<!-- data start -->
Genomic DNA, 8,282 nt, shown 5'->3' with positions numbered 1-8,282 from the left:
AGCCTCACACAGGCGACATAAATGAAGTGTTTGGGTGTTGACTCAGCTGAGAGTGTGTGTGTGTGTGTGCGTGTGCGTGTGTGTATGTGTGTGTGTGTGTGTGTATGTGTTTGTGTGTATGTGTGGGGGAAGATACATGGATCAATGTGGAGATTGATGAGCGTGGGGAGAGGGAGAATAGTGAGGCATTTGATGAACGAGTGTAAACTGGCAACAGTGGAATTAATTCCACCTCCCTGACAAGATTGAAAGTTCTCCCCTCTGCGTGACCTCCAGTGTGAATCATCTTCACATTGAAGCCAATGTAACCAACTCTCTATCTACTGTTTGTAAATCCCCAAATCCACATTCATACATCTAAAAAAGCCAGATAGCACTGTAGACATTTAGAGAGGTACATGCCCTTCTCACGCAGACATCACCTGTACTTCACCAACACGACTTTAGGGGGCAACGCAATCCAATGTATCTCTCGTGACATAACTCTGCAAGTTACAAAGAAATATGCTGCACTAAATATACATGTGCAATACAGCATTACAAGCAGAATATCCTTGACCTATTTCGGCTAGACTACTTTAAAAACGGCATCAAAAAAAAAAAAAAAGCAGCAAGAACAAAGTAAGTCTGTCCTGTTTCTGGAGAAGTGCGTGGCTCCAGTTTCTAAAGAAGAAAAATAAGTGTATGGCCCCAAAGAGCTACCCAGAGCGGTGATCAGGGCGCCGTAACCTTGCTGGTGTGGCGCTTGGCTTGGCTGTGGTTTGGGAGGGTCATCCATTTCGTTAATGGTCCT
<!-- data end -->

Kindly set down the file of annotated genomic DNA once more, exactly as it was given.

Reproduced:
Genomic DNA, 8,282 nt, shown 5'->3' with positions numbered 1-8,282 from the left:
AGCCTCACACAGGCGACATAAATGAAGTGTTTGGGTGTTGACTCAGCTGAGAGTGTGTGTGTGTGTGTGCGTGTGCGTGTGTGTATGTGTGTGTGTGTGTGTGTATGTGTTTGTGTGTATGTGTGGGGGAAGATACATGGATCAATGTGGAGATTGATGAGCGTGGGGAGAGGGAGAATAGTGAGGCATTTGATGAACGAGTGTAAACTGGCAACAGTGGAATTAATTCCACCTCCCTGACAAGATTGAAAGTTCTCCCCTCTGCGTGACCTCCAGTGTGAATCATCTTCACATTGAAGCCAATGTAACCAACTCTCTATCTACTGTTTGTAAATCCCCAAATCCACATTCATACATCTAAAAAAGCCAGATAGCACTGTAGACATTTAGAGAGGTACATGCCCTTCTCACGCAGACATCACCTGTACTTCACCAACACGACTTTAGGGGGCAACGCAATCCAATGTATCTCTCGTGACATAACTCTGCAAGTTACAAAGAAATATGCTGCACTAAATATACATGTGCAATACAGCATTACAAGCAGAATATCCTTGACCTATTTCGGCTAGACTACTTTAAAAACGGCATCAAAAAAAAAAAAAAAGCAGCAAGAACAAAGTAAGTCTGTCCTGTTTCTGGAGAAGTGCGTGGCTCCAGTTTCTAAAGAAGAAAAATAAGTGTATGGCCCCAAAGAGCTACCCAGAGCGGTGATCAGGGCGCCGTAACCTTGCTGGTGTGGCGCTTGGCTTGGCTGTGGTTTGGGAGGGTCATCCATTTCGTTAATGGTCCT